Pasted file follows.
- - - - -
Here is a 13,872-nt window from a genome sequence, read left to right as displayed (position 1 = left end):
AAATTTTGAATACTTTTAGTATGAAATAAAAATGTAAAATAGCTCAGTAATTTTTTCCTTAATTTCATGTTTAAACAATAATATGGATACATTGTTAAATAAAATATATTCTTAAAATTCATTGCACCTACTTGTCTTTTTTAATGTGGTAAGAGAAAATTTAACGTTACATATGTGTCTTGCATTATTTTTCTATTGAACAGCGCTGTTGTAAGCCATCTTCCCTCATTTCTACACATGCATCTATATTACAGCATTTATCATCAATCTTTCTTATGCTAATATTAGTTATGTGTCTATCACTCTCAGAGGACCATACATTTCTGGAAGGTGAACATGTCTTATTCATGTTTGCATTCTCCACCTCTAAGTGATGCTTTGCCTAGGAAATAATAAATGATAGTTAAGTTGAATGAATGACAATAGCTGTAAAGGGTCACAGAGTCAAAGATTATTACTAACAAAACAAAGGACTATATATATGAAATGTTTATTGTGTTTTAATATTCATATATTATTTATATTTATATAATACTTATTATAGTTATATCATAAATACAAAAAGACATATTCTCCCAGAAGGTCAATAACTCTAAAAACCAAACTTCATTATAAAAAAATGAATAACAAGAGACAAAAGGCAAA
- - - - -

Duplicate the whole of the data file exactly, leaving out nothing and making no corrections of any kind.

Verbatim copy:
Here is a 13,872-nt window from a genome sequence, read left to right as displayed (position 1 = left end):
AAATTTTGAATACTTTTAGTATGAAATAAAAATGTAAAATAGCTCAGTAATTTTTTCCTTAATTTCATGTTTAAACAATAATATGGATACATTGTTAAATAAAATATATTCTTAAAATTCATTGCACCTACTTGTCTTTTTTAATGTGGTAAGAGAAAATTTAACGTTACATATGTGTCTTGCATTATTTTTCTATTGAACAGCGCTGTTGTAAGCCATCTTCCCTCATTTCTACACATGCATCTATATTACAGCATTTATCATCAATCTTTCTTATGCTAATATTAGTTATGTGTCTATCACTCTCAGAGGACCATACATTTCTGGAAGGTGAACATGTCTTATTCATGTTTGCATTCTCCACCTCTAAGTGATGCTTTGCCTAGGAAATAATAAATGATAGTTAAGTTGAATGAATGACAATAGCTGTAAAGGGTCACAGAGTCAAAGATTATTACTAACAAAACAAAGGACTATATATATGAAATGTTTATTGTGTTTTAATATTCATATATTATTTATATTTATATAATACTTATTATAGTTATATCATAAATACAAAAAGACATATTCTCCCAGAAGGTCAATAACTCTAAAAACCAAACTTCATTATAAAAAAATGAATAACAAGAGACAAAAGGCAAA